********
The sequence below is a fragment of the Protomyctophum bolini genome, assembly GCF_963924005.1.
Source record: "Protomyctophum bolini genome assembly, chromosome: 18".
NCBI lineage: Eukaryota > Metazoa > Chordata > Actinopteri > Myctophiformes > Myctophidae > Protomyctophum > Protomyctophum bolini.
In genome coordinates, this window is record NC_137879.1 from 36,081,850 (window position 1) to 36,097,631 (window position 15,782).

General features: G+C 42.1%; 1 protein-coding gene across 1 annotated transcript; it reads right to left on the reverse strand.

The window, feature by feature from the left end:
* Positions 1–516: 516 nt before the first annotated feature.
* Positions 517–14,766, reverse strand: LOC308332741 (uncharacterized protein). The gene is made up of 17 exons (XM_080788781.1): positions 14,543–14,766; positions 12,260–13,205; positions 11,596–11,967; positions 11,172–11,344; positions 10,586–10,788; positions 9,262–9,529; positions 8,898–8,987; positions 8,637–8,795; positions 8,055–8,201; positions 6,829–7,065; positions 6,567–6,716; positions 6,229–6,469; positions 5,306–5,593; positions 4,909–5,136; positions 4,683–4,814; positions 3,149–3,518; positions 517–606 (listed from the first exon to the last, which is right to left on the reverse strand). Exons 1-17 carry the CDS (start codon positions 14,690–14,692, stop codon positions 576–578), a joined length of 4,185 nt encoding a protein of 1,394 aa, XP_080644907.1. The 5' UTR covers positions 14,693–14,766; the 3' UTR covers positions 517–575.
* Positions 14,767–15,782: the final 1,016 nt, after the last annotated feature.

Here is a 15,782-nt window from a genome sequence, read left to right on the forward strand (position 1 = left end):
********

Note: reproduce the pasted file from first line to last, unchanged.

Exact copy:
The sequence below is a fragment of the Protomyctophum bolini genome, assembly GCF_963924005.1.
Source record: "Protomyctophum bolini genome assembly, chromosome: 18".
NCBI lineage: Eukaryota > Metazoa > Chordata > Actinopteri > Myctophiformes > Myctophidae > Protomyctophum > Protomyctophum bolini.
In genome coordinates, this window is record NC_137879.1 from 36,081,850 (window position 1) to 36,097,631 (window position 15,782).

General features: G+C 42.1%; 1 protein-coding gene across 1 annotated transcript; it reads right to left on the reverse strand.

The window, feature by feature from the left end:
* Positions 1–516: 516 nt before the first annotated feature.
* Positions 517–14,766, reverse strand: LOC308332741 (uncharacterized protein). The gene is made up of 17 exons (XM_080788781.1): positions 14,543–14,766; positions 12,260–13,205; positions 11,596–11,967; positions 11,172–11,344; positions 10,586–10,788; positions 9,262–9,529; positions 8,898–8,987; positions 8,637–8,795; positions 8,055–8,201; positions 6,829–7,065; positions 6,567–6,716; positions 6,229–6,469; positions 5,306–5,593; positions 4,909–5,136; positions 4,683–4,814; positions 3,149–3,518; positions 517–606 (listed from the first exon to the last, which is right to left on the reverse strand). Exons 1-17 carry the CDS (start codon positions 14,690–14,692, stop codon positions 576–578), a joined length of 4,185 nt encoding a protein of 1,394 aa, XP_080644907.1. The 5' UTR covers positions 14,693–14,766; the 3' UTR covers positions 517–575.
* Positions 14,767–15,782: the final 1,016 nt, after the last annotated feature.

Here is a 15,782-nt window from a genome sequence, read left to right on the forward strand (position 1 = left end):